AMA: Commercial Real Estate

Ryan-W1's picture
Rank: Baboon | 117

I've done a few informational interviews in the past with recent college grads and friends of friends that want to know the commercial real estate world so hopefully I'll be able to answer anything that comes up.

My background:

I'll keep my background brief. Economics major with a decent GPA while playing collegiate rugby. I, like many others, graduated into the bottom of a down cycle but I've been doubling my comp with every jump.

3 years at a regional boutique real estate investment and private equity shop as an analyst. This firm is backed by a wealthy family office so I saw a ton of deals including operating businesses, value-add investments, opportunity funds, international marinas, huge master planned communities, commercial development and venture capital.

2 years at a multi-national land investment group that used securitized offerings. I oversaw multiple regions, backwater farm land, home builder communities, and industrial land development.

3 years currently at a national commercial developer and investment firm that focuses on office and healthcare opportunities. I have a few roles here but focus on acquisitions, capital markets, investment structuring, and project management.

Ask me anything

I'm happy to answer pretty much anything. Give my take on the market cycle, compensation, why deals die, creative wins, how to get into real estate, what and who are time wasters, CRE Tech from a user perspective, or anything else that sounds interesting for the community.

Comments (27)

May 14, 2018

What made you choose real estate? Did you stumble across your first job out of college or did you actively seek it out?

May 14, 2018

Real estate was in the back of my mind throughout college due to working on some historic renovation work with my father and a family friend CPA that owns a small portfolio of commercial offices and multifamily. After graduating I literally applied to the full spectrum of jobs that I had connections for - San Francisco Hedge funds, Agricultural Economist, and Financial Analyst for a video game development company, to name just a few. I knew I wanted to work within the financial industry but fell into the real estate world due to a nuance on my resume. I had operated a retail christmas tree lot in college for family and one of the principals also had a background in commercial agriculture.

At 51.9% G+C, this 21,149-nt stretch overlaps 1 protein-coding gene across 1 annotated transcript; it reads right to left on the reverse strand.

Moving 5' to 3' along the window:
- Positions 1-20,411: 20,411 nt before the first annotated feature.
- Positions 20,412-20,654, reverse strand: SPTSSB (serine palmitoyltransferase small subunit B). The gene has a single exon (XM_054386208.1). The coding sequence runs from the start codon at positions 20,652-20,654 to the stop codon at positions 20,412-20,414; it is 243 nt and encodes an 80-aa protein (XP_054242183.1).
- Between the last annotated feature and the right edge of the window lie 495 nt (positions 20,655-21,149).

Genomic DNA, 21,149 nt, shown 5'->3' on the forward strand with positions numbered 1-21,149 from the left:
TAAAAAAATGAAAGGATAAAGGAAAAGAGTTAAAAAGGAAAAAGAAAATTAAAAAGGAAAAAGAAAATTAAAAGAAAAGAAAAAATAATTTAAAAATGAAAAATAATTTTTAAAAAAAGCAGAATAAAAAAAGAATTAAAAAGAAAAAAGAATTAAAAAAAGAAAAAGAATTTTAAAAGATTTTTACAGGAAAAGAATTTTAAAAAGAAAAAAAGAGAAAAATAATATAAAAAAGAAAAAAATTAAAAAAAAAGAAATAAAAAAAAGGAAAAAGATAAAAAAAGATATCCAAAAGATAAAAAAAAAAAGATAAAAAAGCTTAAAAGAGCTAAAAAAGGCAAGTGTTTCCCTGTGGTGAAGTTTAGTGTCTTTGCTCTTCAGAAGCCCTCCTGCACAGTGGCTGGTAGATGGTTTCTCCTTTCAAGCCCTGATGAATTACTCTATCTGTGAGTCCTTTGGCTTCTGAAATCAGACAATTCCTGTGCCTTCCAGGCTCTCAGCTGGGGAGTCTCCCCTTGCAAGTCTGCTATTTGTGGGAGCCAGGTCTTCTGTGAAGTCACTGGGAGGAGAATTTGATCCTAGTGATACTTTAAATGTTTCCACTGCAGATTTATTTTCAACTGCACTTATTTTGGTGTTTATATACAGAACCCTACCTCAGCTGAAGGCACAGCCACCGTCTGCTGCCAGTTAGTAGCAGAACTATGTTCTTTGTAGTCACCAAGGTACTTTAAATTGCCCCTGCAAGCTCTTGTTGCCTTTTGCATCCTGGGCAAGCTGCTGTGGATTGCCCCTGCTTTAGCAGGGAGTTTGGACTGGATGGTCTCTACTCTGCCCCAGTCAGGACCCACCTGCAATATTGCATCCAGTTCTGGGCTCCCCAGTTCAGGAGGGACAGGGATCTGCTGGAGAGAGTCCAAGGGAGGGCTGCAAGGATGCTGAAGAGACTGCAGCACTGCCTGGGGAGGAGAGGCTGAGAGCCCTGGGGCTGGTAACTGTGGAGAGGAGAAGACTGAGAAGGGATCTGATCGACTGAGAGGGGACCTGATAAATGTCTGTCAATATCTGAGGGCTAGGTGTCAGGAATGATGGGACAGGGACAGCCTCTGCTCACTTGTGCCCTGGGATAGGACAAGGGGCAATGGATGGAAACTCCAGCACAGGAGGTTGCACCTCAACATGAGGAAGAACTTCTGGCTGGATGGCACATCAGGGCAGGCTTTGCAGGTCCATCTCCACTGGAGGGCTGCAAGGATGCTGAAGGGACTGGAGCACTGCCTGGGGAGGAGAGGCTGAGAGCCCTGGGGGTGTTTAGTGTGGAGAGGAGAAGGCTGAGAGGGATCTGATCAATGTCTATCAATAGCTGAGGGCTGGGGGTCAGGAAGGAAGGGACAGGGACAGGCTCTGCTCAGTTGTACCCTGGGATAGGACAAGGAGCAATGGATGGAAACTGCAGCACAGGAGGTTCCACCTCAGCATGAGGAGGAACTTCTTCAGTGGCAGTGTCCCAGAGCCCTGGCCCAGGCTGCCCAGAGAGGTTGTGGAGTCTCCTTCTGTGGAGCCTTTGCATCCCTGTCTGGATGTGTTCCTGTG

It's funny how a small detail can set you apart. Fit has been a huge benefit for me throughout my career.

    • 2
May 14, 2018

How did you make the jump from land investment company to a developer?

May 14, 2018

It was through my network. I was in a position within a workout team to help return investment and bring a glimpse of reality to what the prior group purchased with 3-5 year hold expectations. The assets were closer to 15+ year holds. My team was great and the people that I worked with were awesome but the company was not interested in hearing what we were saying. I put out the feelers that I was looking to move to an active developer and made the transition. Within 12 months the company I left did a huge reorganization.

    • 1
May 14, 2018

Hate to be the shitty guy that goes straight to comp, but obviously compensation is highly variable within the real estate field so I'm wondering what the trajectory of your earnings looked like throughout your career. Could you speak to what the compensation curve looked like for you as you got promoted and/or joined a new firm?

    • 1
    • 2
Learn More

Side-by-side comparison of top modeling training courses + exclusive discount through WSO here.

May 14, 2018